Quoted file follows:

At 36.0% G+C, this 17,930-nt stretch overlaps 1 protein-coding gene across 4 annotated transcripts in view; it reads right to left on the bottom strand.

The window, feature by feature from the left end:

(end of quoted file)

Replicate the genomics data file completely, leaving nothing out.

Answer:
At 36.0% G+C, this 17,930-nt stretch overlaps 1 protein-coding gene across 4 annotated transcripts in view; it reads right to left on the bottom strand.

The window, feature by feature from the left end: